The Numbers

1796cc, 4cyl petrol, FWD, 103kW, 175Nm, 7.0L/100km, 164g/km CO2 0–100km/h n/a, 1356kg

The Topgear Verdict

Ticks most boxes for its target market of toddler-hauling mums: and
whoever pays the bills will be loving the price.

2013 Holen Trax LS

I was lead to believe that the Holden Trax would be a gutless mums’ taxi that handles like a tuk-tuk on stilts and looks like it was designed by animators Pixar forABug’s Life 3. Turns out only one of these things rings true. Okay, maybe two...

“Mum’s taxi” are Holden’s words, not mine. And there’s no shame in that: moving toddlers is big, important and profitable car-making business. And few SUVs smothered in the fat grey cloud called ‘small SUV’ offer the kind of Swiss Army sprog-hauling utility for anything like the base LS manual’s Ginsu-sharp $23,490 ask.

Nor is it styled to woo your 13-year-old niece. The exterior is buff enough for the most insecure blokes to be seen in, yet homogenised enough to appeal to penny pinchers of any age, sex and gender persuasion. You can also cost option orange racing stripes for school-zone grands prix.

It’s a shame, then, that it pulls itself out of bed slower than a supermodel. Ours gets what’s essentially the Holden Cruze’s 1.8-litre petrol four...without a turbocharger in sight. It boasts 103kW and 175Nm, but talks more and delivers less than a prime ministerial election candidate.

Sure, Mum won’t likely notice. But the Trax neatly dodges the feistier 103kW/200Nm 1.4-litre turbo petrol four and the 96kW/300Nm 1.7-litre turbo diesel the same car gets elsewhere wearing Chevy, Buick and Opel badges. Opel, remember them?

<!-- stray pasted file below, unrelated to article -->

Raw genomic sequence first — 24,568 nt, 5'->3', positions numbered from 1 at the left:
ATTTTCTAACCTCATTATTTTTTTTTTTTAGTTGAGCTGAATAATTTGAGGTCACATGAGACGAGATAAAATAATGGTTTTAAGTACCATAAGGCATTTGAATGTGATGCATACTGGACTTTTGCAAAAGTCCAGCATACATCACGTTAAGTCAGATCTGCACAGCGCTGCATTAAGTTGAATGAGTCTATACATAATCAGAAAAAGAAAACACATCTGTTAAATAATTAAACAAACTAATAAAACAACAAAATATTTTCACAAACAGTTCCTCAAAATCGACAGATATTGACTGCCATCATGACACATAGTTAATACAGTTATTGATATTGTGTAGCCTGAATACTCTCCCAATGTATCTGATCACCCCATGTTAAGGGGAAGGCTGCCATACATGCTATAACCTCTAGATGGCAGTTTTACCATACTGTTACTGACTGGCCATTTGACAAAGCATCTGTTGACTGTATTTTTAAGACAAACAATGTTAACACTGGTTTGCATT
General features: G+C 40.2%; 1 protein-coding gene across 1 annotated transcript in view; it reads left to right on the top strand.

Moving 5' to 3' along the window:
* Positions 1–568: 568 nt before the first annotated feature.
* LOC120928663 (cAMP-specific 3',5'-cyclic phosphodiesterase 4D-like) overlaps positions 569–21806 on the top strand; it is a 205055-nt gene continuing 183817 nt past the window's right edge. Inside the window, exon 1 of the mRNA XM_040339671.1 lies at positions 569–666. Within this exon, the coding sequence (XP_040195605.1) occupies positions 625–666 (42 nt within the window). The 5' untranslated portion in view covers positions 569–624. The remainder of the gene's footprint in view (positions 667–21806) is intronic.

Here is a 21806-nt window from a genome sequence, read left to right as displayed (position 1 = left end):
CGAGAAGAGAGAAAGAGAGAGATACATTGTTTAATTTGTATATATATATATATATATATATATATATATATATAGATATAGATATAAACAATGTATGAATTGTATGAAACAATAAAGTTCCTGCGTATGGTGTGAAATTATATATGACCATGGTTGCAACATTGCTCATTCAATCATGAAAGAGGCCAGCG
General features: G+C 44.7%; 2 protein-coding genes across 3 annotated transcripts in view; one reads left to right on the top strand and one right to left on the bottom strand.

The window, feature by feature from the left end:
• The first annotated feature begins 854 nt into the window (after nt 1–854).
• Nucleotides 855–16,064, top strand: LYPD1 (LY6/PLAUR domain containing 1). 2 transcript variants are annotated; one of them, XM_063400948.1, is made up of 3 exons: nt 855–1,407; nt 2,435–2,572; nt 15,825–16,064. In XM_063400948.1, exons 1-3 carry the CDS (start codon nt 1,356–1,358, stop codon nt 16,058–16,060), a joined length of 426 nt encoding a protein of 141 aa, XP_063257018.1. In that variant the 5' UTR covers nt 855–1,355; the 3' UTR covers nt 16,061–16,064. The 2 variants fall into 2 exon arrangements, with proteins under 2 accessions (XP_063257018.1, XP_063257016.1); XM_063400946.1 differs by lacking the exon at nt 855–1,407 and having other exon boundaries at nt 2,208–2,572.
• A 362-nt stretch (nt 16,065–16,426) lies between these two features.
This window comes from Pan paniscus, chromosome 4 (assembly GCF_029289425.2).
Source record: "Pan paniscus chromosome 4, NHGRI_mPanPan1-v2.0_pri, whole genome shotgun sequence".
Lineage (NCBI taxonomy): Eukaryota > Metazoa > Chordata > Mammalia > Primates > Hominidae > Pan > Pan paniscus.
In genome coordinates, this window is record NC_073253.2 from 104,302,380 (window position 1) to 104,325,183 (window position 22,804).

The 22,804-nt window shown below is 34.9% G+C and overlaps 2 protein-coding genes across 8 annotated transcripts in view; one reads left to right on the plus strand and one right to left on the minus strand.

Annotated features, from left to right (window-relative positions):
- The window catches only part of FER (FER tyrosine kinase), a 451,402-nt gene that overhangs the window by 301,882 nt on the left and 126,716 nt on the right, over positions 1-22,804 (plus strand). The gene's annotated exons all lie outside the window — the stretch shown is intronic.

No matter, because design, price and tech sell little family trucksters, and for the latter Holden name-checks Steve Jobs – smartphone architect-cum-saint – for inspiring the minimalist dash design. Gone are the rash of buttons, replaced by a very handy seven-inch touchscreen that does everything via phone apps. How? I have no clue. But there’s wow factor aplenty to brag about at mothers’ club meetings.

You’ll struggle with a toddler and crèche crap, but four large adults fit comfortably in the cabin thanks to generous headroom and rear-knee room. There are plenty of cubby holes for losing loved ones in; there’s even a 240-volt power socket in the back for kids’ DVD players or lap-tops (in fact, I’m writing this from the back of a Trax right now).

Handling? Bloody competent – exceptional even – for a small SUV. Ride comfort, especially on the LS’s 16s, and isolation from outside noise, too, are top notch for such an affordable jigger. It steers with conviction, there’s a lot of grip in wet or dry from its Euro-suave Continental rubber, and the brakes – though featuring grandpa’s axe drums on the rear – are strong and reassuring.

The Trax mightn’t be the sexiest car out there. And it could do with a swifter kick up the backside. But it delivers small-family-friendly goodness in droves. At such a hot price, Holden will no doubt struggle to keep up with demand.

Reviewed by: Curt Dupriez

Driven: September 12, 2013